Courtesy Reuters

"Misunderestimating" Terrorism

As the war on terrorism continues, statistics on terrorist attacks are becoming as important as the unemployment rate or the GDP. Yet the terrorism reports produced by the U.S. government do not have nearly as much credibility as its economic statistics, because there are no safeguards to ensure that the data are as accurate as possible and free from political manipulation. The flap over the error-ridden 2003 Patterns of Global Terrorism report, which Secretary of State Colin Powell called "a big mistake" and which had to be corrected and re-released, recently brought these issues to the fore. But they still have not been adequately addressed.

Now-common practices used to collect and disseminate vital economic statistics could offer the State Department valuable guidance. Not long ago, economic statistics were also subject to manipulation. In 1971, President Richard Nixon attempted to spin unemployment data released by the Bureau of Labor Statistics (BLS) and transferred officials who defied him. This meddling prompted the establishment of a series of safeguards for collecting and disseminating economic statistics. Since 1971, the Joint Economic Committee of Congress has held regular hearings at which the commissioner of the BLS discusses the unemployment report. More important, in the 1980s, the Office of Management and Budget issued a directive that permits a statistical agency's staff to "provide technical explanations of the data" in the first hour after principal economic indicators are released and forbids "employees of the Executive Branch" from commenting publicly on the data during that time.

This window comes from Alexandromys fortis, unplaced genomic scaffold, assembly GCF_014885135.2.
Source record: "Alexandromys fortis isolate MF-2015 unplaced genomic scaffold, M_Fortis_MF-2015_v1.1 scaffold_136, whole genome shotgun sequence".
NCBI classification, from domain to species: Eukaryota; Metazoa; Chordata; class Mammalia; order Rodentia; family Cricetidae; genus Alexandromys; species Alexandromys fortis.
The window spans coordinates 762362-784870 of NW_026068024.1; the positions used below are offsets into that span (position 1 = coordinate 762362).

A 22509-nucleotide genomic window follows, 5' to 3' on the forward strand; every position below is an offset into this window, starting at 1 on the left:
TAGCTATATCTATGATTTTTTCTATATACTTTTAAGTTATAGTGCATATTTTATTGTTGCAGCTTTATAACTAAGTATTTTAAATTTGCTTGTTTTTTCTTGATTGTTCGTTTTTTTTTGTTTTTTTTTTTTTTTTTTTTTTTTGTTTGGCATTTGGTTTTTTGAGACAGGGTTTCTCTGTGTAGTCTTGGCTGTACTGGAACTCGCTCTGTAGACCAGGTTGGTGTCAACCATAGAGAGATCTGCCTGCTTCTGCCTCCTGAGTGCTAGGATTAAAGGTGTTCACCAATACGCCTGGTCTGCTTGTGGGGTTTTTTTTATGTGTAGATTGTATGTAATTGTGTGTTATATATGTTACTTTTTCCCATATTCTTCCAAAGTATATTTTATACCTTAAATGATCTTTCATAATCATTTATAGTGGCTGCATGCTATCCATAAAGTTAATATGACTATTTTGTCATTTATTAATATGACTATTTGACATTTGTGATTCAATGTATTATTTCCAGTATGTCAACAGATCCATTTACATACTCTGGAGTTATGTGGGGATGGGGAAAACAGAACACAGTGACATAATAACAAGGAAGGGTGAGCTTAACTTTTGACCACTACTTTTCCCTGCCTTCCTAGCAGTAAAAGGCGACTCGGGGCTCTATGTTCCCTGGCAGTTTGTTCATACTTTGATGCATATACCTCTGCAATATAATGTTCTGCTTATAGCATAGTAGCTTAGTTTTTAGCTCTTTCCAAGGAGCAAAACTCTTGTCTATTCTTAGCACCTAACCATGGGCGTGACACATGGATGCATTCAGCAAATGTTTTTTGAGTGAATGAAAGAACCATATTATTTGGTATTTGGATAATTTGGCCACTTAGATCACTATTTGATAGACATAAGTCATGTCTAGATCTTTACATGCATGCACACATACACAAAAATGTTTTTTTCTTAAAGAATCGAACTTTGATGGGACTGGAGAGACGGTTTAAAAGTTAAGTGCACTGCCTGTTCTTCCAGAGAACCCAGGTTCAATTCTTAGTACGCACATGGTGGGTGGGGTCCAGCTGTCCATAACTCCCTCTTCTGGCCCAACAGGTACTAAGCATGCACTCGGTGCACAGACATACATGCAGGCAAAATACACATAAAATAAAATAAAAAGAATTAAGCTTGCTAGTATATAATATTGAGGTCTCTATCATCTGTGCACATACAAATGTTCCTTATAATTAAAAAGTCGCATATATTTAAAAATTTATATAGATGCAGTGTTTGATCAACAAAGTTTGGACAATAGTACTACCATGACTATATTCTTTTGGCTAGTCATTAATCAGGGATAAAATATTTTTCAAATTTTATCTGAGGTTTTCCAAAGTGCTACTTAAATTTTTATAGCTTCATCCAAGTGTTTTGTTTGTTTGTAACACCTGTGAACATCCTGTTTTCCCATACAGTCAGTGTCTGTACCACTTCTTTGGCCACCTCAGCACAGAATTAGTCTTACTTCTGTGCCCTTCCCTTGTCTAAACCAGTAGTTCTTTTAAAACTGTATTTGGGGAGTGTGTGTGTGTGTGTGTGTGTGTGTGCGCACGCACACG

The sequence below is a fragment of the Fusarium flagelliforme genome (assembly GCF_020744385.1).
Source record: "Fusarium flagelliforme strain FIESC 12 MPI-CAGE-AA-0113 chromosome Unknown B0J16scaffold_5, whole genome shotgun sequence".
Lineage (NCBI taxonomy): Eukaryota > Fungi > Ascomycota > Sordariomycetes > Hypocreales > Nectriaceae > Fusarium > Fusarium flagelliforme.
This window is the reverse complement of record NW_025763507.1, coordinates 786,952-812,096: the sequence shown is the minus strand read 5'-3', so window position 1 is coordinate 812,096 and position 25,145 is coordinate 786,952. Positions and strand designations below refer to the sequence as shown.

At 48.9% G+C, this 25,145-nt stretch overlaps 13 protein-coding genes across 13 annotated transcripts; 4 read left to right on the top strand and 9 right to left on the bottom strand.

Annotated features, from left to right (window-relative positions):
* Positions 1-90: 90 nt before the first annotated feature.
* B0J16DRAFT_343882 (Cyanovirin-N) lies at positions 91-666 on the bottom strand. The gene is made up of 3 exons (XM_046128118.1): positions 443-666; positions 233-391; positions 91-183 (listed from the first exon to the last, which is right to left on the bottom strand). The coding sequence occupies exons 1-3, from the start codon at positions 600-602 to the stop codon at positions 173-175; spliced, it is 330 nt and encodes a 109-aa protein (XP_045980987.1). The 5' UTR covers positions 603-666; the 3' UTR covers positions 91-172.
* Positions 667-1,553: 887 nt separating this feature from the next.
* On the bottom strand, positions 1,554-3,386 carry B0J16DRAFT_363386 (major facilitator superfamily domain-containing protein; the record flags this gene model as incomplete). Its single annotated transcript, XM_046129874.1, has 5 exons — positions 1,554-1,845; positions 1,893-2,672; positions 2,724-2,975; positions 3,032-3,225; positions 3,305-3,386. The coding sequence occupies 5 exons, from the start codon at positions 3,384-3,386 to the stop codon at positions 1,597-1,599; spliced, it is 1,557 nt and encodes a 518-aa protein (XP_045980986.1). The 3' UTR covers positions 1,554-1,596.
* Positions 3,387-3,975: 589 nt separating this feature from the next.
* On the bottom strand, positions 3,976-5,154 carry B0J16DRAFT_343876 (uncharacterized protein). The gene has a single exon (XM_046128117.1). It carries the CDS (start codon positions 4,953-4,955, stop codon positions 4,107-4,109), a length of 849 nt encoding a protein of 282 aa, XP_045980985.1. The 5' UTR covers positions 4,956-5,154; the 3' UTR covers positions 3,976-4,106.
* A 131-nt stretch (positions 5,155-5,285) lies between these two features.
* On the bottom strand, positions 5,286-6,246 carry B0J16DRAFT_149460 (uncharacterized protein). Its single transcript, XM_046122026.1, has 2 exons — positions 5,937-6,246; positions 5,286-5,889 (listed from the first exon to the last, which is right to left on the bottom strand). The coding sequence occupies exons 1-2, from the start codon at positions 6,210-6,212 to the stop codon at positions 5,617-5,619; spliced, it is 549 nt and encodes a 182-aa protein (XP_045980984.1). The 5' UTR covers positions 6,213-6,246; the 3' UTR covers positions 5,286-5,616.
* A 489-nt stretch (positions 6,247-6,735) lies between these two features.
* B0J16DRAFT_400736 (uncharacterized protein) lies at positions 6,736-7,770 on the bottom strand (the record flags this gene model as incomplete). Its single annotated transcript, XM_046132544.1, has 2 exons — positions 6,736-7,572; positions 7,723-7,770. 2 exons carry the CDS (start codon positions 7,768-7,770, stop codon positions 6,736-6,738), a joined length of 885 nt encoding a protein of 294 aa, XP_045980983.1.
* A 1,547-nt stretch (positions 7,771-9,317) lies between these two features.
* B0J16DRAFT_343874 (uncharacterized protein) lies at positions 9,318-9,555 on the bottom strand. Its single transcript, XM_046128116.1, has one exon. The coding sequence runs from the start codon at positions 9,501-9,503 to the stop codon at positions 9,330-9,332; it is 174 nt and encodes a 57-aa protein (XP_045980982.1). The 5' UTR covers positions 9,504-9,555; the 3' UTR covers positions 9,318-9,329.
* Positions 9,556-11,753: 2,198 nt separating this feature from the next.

The State Department should adopt similar protections in the preparation and dissemination of its reports. In addition to the global terrorism report, the State Department is required by Congress to report annually on international bribery, human rights practices, narcotics control, and religious freedom. Gathering and reporting data for congressional oversight is presently a low-level function at the State Department. The department rarely relies on high-quality, objective data or on modern diagnostic tests to distinguish meaningful trends from chance associations. Adopting safeguards against bias, both statistical

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